Who wants to eat bread in this sweltering heat? Fortifying bread is something more applicable to the winter months of the year while summer is best spent at the beach or the pool with an ice-cold slice of juicy watermelon, right? Wrong!
Few breads are especially suited to our hot, Mediterranean climate, but one country has perfected a light, summery bread – Italy – and it is called the ciabatta.
Italian baking tradition has deep roots, beginning with ancient Egypt and continuing with the Romans. Ironically, however, the ciabatta was not the fruit of this ancient tradition but rather a response to the French baguette in the 1980s. Intimidated by the baguette’s intrusion into Italy’s baking culture, Italian baker Arnaldo Cavallari decided to develop an Italian bread to rival the baguette, and the ciabatta was born.
The ciabatta combines typical, traditional Italian baking techniques with a revolutionary, counterintuitive method of mixing dough.
Like much of traditional Italian baking, the ciabatta uses biga, a pre-fermented dough-mixing technique Italian bakers developed during the Industrial Revolution to replace sourdough. Biga, unlike sourdough which relies on wild yeast from the air, uses regular baker’s yeast, in minute amounts, to ensure a slow fermentation process and the development of complexity of flavor in the bread.
Everyone exalts the Mediterranean diet for its health benefits, a mainstay of which is olive oil. It is therefore not surprising that olive oil is also an integral part of the ciabatta.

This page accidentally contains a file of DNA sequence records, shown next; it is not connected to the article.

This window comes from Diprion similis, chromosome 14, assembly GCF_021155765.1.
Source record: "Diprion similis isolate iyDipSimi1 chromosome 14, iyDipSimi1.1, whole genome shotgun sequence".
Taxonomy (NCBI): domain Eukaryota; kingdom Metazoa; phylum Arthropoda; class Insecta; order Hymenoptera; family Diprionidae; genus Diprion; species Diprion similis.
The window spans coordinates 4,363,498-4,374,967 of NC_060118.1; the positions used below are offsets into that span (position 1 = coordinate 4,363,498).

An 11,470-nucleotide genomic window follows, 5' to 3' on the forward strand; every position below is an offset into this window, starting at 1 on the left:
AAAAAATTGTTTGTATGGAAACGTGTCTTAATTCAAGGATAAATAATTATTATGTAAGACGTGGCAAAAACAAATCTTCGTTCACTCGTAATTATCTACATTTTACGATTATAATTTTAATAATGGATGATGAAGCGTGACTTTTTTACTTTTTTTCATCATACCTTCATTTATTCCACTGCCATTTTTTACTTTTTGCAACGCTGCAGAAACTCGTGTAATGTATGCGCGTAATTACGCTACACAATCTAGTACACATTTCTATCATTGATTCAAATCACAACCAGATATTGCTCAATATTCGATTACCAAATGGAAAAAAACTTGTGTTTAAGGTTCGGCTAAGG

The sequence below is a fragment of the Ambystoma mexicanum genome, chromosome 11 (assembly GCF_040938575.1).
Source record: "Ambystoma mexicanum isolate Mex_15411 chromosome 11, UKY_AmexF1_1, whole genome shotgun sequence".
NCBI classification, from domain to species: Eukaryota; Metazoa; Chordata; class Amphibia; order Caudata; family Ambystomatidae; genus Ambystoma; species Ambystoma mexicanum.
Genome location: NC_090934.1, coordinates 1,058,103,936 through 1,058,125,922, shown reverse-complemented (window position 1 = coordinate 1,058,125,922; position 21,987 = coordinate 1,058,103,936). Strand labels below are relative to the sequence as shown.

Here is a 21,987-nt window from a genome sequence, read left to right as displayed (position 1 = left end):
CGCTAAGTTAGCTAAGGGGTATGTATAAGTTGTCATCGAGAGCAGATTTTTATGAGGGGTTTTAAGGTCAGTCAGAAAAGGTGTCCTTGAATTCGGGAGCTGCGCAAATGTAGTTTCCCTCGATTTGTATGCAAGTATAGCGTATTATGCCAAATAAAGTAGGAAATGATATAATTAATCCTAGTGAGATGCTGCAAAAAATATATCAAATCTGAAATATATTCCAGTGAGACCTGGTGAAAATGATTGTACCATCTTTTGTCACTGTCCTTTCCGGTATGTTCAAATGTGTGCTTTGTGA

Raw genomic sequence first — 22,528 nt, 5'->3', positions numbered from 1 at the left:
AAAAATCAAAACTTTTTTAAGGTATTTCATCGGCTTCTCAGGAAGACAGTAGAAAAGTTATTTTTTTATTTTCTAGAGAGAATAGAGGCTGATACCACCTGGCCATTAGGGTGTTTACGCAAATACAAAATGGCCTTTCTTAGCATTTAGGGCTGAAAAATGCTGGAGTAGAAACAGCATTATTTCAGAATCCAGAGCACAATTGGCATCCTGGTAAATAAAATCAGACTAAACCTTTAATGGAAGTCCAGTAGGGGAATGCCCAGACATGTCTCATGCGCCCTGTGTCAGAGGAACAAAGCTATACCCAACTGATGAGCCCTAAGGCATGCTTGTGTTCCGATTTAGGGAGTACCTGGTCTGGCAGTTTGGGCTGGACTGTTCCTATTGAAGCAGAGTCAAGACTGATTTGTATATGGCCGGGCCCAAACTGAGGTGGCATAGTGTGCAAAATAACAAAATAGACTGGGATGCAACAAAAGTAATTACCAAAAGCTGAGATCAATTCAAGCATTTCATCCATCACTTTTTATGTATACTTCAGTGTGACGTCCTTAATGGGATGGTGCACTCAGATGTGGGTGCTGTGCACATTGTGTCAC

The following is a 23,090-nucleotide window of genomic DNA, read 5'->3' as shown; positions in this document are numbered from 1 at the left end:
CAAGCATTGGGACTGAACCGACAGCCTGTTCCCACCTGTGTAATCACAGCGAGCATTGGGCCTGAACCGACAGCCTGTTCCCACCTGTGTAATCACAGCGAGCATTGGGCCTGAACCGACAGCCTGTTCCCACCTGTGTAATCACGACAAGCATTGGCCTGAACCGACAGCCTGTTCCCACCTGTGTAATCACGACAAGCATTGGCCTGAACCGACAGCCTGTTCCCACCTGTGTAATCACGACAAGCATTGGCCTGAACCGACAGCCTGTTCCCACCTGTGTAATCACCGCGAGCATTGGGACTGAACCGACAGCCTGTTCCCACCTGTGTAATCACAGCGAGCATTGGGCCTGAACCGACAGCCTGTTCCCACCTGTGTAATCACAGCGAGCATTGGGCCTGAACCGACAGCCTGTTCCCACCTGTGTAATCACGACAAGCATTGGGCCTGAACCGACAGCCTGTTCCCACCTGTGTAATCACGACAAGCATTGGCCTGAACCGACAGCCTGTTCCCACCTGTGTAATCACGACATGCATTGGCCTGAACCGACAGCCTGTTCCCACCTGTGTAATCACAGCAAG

Where the ciabatta bids farewell to traditional Italian baking, however, is in a new, counterintuitive method of mixing the dough. Perhaps inspired by the sweltering heat of the Mediterranean and the natural inclination to want to bathe in cold water, Cavallari decided to “bathe” the dough in prodigious amounts of water. In regular breads, the ratio of water to flour (hydration factor) is 65%. In ciabatta the ratio is 75%, which results in a very soft, sticky dough somewhere between pancake batter and bread dough.
You have to resist the natural instinct to add extra flour when mixing this amorphous, sticky concoction and endure 10 minutes of kneading that seem to be going nowhere, as the dough does not “tighten up” like regular dough and become silky-smooth and elastic.
After rising, ciabatta dough is little improved in consistency from when it was kneaded, and because of its watery consistency defies traditional shaping techniques. The only thing you can really do with such soft dough is to flour your hands well, reach in and grab a sticky clump and using both hands, stretch it into something resembling a rectangular shape and lay it down on a baking tray. I say “resembling” a rectangle, because achieving a rectangle is highly optimistic and takes some experience and skill. Most of my first efforts resembled a dinosaur appendage and progressed to something that looked initially like a tree log. After a while, when the dough rises and settles, however, it starts to look a little like a slipper, and that is where the bread got its name. Ciabatta in Italian means slipper.
The bread is then baked in a very hot oven.
Your persistence in preparing this bread will be amply rewarded, as the result is a light, airy, spongy bread, with a unique texture, an intoxicating hint of olive oil and a slightly nutty taste from the biga.
The ciabatta has become the standard Italian daily bread, just like the baguette in France, but in my humble opinion, the ciabatta surpasses the baguette both in texture and flavor. In Israel, they have something called a “jepeta,” which people mistake for Italian ciabatta, but is nothing close. The slang term “jepeta” here has become synonymous with a bread “sandwich.”
Cavallari, a highly skilled baker who was able to think “out of the box,” has created what is perhaps the perfect bread for hot summers.